When Microsoft announced that it was scaling back its role at the annual CES extravaganza, it tried to put the best possible face on the move. But tech writers hashed over the development on the Internet.
Timing was a big reason for the decision, Microsoft’s vice president of corporate communications, Frank X. Shaw, disclosed in a company blog. "[O]ur product news milestones generally don't align with the show's January timing," he wrote. All one has to do is look at past announcements from Redmond to know that Shaw was revealing an obvious truth.
"Microsoft's major consumer product launches tend to fall in the second half of the year, and next year's big release -- Windows 8 -- isn't going to buck that trend," wrote Peter Bright in Ars Technica.
Another reason, although Microsoft would hate to admit it, is that it may finally be waking up to a lesson its rival Apple learned a long time ago: if you want something done right, do it yourself. Apple pulled out of IDG's MacWorld Expo in 2009 because it didn't want a show controlling the timing of its product introductions and detracting from the kind of pizzazz that it could provide. Now Microsoft, too, doesn’t need to worry about a show dictating its product cycles.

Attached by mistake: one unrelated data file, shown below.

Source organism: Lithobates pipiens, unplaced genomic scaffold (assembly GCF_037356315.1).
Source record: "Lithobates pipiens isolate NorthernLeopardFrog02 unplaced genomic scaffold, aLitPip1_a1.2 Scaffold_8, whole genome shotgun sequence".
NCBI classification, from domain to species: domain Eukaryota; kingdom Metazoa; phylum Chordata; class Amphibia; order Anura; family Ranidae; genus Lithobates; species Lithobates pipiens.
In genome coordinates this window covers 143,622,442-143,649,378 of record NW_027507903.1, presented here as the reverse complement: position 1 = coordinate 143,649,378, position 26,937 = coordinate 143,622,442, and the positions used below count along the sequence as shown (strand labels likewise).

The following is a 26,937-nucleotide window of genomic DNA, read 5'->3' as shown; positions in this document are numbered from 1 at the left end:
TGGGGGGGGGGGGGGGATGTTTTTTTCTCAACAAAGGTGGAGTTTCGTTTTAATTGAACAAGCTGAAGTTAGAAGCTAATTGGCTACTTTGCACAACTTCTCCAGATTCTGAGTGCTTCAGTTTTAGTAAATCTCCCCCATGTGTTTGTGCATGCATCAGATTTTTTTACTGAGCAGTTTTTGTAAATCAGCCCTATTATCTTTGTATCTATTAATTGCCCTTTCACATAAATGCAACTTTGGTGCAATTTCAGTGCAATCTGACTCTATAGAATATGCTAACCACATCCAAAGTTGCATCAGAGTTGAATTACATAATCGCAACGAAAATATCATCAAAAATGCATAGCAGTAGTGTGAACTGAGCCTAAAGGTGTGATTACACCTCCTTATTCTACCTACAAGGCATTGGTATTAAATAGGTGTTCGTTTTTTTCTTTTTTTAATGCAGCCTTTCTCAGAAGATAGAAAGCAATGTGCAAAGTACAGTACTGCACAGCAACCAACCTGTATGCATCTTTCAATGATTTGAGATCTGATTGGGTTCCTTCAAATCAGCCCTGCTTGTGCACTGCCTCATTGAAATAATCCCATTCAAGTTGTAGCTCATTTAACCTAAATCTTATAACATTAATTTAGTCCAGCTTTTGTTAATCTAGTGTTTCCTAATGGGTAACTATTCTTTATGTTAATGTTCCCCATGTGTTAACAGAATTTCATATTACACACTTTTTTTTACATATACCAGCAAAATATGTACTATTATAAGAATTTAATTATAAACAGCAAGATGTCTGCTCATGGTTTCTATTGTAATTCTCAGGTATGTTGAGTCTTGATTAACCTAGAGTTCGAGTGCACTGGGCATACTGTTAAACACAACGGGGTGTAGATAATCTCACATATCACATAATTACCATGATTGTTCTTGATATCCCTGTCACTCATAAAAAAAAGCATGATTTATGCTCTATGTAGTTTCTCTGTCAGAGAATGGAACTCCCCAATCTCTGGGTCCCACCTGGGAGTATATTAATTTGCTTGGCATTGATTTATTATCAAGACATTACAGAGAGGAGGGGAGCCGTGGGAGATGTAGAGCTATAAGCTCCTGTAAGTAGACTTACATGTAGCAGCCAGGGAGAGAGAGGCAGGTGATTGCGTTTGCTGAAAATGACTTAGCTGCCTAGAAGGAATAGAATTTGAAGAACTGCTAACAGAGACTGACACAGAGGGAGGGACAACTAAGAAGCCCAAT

Microsoft also probably didn't want to admit that CES is a dinosaur. Complaints have been leveled from many quarters about the timing of the event -- just after the holidays -- and its utility. "CES as an event has outlived its usefulness," Ed Oswald wrote in BetaNews.
"In my seven years covering tech," he continued, "I've been to one CES (that's in 2006). It wasn't a good experience. In the fewest words possible, it was too big, too crowded, and too confusing."
Microsoft's move may also have been prompted by the lure of alternatives to CES. Resources dedicated to CES could better be directed at more focused events such as the Mobile World Congress and the E3 Video Game Show.
Finally, Microsoft may have just not seen eye to eye with the sponsors of CES, the Consumer Electronics Association, about the company's future role at the event. Although the association told The New York Times that Microsoft's departure was an amicable one, at least one report puts a different spin on the situation.
"Folks inside Microsoft said that it was the Consumer Electronics Association...that put the kibosh on future Microsoft keynotes and that Microsoft then pulled plans for its huge CES booth in response," Barb Darrow wrote for GigaOM.
Whatever the reasons that Microsoft is reducing its role at CES, one thing is certain: it won't have a booth or a keynote speaker at the show in 2013.